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Explore bell-ringer options
March 1, 2019
Many ELA classes begin with a bell-ringer task–a short exercise students complete in the first 3-5 minutes while the teacher takes care of attendance and other things. Journaling is a typical bell-work assignment. However, for the average middle or high school ELA teacher, this typically requires hours of time spent reading entries and leaving comments…for 120-150 students every week. (TEACHER TIP: If it takes longer to assess the product than it does for students to create it, it’s time to reconsider the task!)
Consider alternative bell-ringer ideas that are faster to assess and that provide practice experiences for recently learned literacy skills.
Provide a passage
PRACTICE VISUALIZATION: Find or craft a short descriptive paragraph. Require students to read the paragraph and sketch out what they visualize based on the text. At the conclusion of the bell ringer task, students share their sticky-note sketches.
PRACTICE MAIN IDEA: Find a high-interest or trending online article that is 1-2 paragraphs long. Before projecting the article, remove or cover the headline. When students first enter the class, they are to read the short passage and identify a 4-8 word main-idea title. At the conclusion of the exercise, have students share out their single-sentence suggestions and compare them to the original.
Reveal a photograph
PRACTICE SENTENCE-WRITING SKILLS: Project a photograph that will serve as the topic. The task is for each student to generate one sentence that describes the image applying a recently learned skill. Depending on the grade level, the bell-ringer task might be:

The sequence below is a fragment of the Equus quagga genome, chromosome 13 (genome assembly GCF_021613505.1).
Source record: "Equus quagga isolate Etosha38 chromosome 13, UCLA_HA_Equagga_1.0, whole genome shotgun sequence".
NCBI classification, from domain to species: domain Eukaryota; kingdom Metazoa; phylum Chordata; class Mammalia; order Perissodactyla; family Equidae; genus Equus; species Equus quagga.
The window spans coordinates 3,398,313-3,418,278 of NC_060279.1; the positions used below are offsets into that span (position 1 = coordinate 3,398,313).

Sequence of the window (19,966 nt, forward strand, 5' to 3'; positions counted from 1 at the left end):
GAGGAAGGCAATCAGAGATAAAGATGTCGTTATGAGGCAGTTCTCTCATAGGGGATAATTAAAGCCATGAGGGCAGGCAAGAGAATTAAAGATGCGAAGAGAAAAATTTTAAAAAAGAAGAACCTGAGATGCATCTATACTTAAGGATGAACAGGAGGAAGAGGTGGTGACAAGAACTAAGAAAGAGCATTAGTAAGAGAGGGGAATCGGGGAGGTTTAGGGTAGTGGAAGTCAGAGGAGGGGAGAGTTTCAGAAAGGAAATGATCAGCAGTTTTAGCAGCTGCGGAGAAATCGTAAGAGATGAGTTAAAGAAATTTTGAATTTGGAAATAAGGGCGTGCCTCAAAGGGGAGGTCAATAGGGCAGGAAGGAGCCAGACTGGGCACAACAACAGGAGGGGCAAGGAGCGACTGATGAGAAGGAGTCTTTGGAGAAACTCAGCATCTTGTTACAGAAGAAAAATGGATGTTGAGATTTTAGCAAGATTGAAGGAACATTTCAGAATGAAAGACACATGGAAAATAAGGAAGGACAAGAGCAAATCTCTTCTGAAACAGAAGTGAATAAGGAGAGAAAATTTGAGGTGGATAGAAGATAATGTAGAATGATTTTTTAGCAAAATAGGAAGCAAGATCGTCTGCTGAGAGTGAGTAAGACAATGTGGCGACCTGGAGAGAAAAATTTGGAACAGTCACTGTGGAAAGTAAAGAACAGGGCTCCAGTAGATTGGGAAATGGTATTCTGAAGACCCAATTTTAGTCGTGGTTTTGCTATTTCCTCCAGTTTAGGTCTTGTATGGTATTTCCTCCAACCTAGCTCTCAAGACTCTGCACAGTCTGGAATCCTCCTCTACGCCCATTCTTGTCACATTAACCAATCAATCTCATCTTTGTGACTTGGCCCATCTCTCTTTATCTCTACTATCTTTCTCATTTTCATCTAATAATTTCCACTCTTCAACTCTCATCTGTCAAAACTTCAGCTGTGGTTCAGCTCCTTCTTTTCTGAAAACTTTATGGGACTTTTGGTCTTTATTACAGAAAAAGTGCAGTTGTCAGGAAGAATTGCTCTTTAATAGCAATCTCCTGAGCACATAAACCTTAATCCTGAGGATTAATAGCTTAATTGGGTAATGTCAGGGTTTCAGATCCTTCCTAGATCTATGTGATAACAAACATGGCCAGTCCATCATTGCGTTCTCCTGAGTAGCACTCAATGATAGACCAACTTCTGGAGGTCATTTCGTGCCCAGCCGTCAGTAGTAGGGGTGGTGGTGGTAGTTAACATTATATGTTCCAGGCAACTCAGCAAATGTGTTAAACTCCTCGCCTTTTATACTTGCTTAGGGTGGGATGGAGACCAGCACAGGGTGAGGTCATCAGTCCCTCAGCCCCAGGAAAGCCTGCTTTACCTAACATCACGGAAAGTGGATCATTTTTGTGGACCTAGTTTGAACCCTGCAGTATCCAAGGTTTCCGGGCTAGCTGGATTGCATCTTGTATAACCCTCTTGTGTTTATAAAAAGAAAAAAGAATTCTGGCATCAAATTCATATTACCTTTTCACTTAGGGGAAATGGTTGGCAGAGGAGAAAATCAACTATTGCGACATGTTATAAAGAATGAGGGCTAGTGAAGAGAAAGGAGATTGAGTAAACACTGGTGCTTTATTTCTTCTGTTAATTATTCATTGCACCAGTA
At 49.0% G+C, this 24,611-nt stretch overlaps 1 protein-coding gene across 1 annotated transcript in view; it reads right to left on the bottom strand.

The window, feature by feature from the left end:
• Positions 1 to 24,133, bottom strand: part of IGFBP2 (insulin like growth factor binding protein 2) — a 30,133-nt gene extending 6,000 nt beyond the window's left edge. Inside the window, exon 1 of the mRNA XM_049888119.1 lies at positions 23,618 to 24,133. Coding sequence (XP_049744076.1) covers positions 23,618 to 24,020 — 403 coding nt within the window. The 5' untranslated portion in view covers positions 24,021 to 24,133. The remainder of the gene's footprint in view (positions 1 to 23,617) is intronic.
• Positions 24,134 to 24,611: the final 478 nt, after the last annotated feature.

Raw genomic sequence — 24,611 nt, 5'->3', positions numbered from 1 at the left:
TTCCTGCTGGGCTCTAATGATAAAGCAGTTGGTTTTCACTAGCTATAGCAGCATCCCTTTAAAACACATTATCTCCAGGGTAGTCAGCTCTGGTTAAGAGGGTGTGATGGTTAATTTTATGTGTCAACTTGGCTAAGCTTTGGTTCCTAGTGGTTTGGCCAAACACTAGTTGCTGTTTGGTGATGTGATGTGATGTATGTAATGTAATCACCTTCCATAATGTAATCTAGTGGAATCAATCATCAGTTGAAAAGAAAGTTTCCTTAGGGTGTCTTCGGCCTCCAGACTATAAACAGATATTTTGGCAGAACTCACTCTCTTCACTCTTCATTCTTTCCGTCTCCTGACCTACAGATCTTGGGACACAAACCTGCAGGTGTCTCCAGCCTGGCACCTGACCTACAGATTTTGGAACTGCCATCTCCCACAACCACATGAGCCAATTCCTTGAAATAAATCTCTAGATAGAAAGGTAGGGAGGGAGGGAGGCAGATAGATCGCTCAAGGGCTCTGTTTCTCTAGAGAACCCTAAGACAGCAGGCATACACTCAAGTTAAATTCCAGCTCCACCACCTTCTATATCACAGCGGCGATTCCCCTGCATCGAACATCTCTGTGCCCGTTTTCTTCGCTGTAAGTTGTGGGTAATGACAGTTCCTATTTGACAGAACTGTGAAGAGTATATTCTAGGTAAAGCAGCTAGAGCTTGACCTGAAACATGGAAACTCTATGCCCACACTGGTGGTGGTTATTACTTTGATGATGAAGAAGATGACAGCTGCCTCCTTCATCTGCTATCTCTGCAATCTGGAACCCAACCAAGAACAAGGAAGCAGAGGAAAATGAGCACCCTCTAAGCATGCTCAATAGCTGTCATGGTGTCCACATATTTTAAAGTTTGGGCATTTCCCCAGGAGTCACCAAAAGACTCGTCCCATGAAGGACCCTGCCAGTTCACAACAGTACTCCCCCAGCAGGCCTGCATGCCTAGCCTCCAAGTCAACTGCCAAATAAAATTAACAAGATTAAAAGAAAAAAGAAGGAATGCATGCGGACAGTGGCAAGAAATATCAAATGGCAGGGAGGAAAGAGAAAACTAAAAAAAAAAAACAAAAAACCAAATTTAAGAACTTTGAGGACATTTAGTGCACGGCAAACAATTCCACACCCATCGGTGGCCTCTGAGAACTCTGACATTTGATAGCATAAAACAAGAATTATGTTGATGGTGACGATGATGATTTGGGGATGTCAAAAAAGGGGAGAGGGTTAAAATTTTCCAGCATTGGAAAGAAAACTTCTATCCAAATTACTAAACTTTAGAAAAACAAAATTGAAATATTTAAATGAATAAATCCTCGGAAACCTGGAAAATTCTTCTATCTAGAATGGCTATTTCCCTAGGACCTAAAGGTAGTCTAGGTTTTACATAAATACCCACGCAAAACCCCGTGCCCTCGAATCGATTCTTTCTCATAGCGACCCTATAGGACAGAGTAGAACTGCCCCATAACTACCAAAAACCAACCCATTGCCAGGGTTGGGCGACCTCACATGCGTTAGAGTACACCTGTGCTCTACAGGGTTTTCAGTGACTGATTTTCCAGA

- Write one compound sentence that describes this photo.
- OR, Write one complex sentence with a dependent clause that describes this photo.
- OR, Write one sentence with a relevant simile that describes this photo.
At the conclusion of the activity, students each share their single sentence and the class votes on the best/favorite one. TIP: If the sentence entry is a run-on, it’s automatically disqualified from the contest.
PRACTICE PARTS OF SPEECH: Even simpler than a single sentence, students could generate lists as a bell-ringer activity. Project a busy or high-action photo. (The following are examples from Highlights magazine.
The bell-ringer directions might be one of the following:
- List 10 nouns evident in the image.
- List 10 verbs evident in the image.
- List six verbs and coordinating adverbs evident in the image.
- Secretly select one subject within the image. Write 10 prepositional phrases so everyone can guess which subject you chose. I am behind the ___. I am next to the ___. I am looking toward the ___.
At the conclusion of any of these exercises, have students share out a couple of their listed examples.
TIP: The same photographs can be used for a variety of purposes. There is no need to find a new one for every task.
Play a video clip
Beyond still images, consider using video clips–short, 10-20-second clips from movies, popular online videos, commercials, and even clips from America’s Funniest Videos (AFV).
PRACTICE PUNCTUATING DIALOGUE: Select a short excerpt of a movie and type up a transcription of the conversation minus all punctuation and capitalization. Play the clip during the bell-ringer time and have students add in all the appropriate conventions (e.g., quotation marks, commas, periods, capitals, etc.).
Explore bell-ringer exercises that not only provide practice of recently learned skills, but also jumpstart the class. Create tasks that are fun, exciting, and motivate students to dive in. Photos, videos, and high-interest print text can do just that. They are more likely to prime the pump and prepare students for the rest of the class period.
For a list of all these suggestions and more within a printable document, download the Bell-Ringer Activities document.